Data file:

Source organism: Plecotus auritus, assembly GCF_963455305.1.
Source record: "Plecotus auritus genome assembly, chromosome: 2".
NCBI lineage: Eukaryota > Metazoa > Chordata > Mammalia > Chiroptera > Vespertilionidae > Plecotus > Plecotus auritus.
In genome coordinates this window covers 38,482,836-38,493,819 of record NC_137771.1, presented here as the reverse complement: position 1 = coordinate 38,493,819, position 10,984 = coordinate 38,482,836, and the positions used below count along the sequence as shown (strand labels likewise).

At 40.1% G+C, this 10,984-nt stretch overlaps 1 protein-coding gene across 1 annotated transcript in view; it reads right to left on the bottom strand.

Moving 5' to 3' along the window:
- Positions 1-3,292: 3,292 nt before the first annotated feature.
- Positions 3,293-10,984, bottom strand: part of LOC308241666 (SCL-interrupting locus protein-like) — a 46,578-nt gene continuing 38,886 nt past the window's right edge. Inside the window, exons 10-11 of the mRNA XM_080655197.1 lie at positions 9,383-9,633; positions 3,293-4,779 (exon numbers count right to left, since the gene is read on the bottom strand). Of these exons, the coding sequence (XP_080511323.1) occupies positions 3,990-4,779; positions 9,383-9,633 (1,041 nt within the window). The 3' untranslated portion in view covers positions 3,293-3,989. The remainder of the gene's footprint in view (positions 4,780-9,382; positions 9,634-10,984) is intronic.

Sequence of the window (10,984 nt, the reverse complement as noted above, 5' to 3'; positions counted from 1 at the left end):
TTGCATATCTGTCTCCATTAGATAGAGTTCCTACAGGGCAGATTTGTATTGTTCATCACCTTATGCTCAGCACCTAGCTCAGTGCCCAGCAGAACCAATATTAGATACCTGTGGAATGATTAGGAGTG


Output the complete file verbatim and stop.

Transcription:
Source organism: Plecotus auritus, assembly GCF_963455305.1.
Source record: "Plecotus auritus genome assembly, chromosome: 2".
NCBI lineage: Eukaryota > Metazoa > Chordata > Mammalia > Chiroptera > Vespertilionidae > Plecotus > Plecotus auritus.
In genome coordinates this window covers 38,482,836-38,493,819 of record NC_137771.1, presented here as the reverse complement: position 1 = coordinate 38,493,819, position 10,984 = coordinate 38,482,836, and the positions used below count along the sequence as shown (strand labels likewise).

At 40.1% G+C, this 10,984-nt stretch overlaps 1 protein-coding gene across 1 annotated transcript in view; it reads right to left on the bottom strand.

Moving 5' to 3' along the window:
- Positions 1-3,292: 3,292 nt before the first annotated feature.
- Positions 3,293-10,984, bottom strand: part of LOC308241666 (SCL-interrupting locus protein-like) — a 46,578-nt gene continuing 38,886 nt past the window's right edge. Inside the window, exons 10-11 of the mRNA XM_080655197.1 lie at positions 9,383-9,633; positions 3,293-4,779 (exon numbers count right to left, since the gene is read on the bottom strand). Of these exons, the coding sequence (XP_080511323.1) occupies positions 3,990-4,779; positions 9,383-9,633 (1,041 nt within the window). The 3' untranslated portion in view covers positions 3,293-3,989. The remainder of the gene's footprint in view (positions 4,780-9,382; positions 9,634-10,984) is intronic.

Sequence of the window (10,984 nt, the reverse complement as noted above, 5' to 3'; positions counted from 1 at the left end):
TTGCATATCTGTCTCCATTAGATAGAGTTCCTACAGGGCAGATTTGTATTGTTCATCACCTTATGCTCAGCACCTAGCTCAGTGCCCAGCAGAACCAATATTAGATACCTGTGGAATGATTAGGAGTG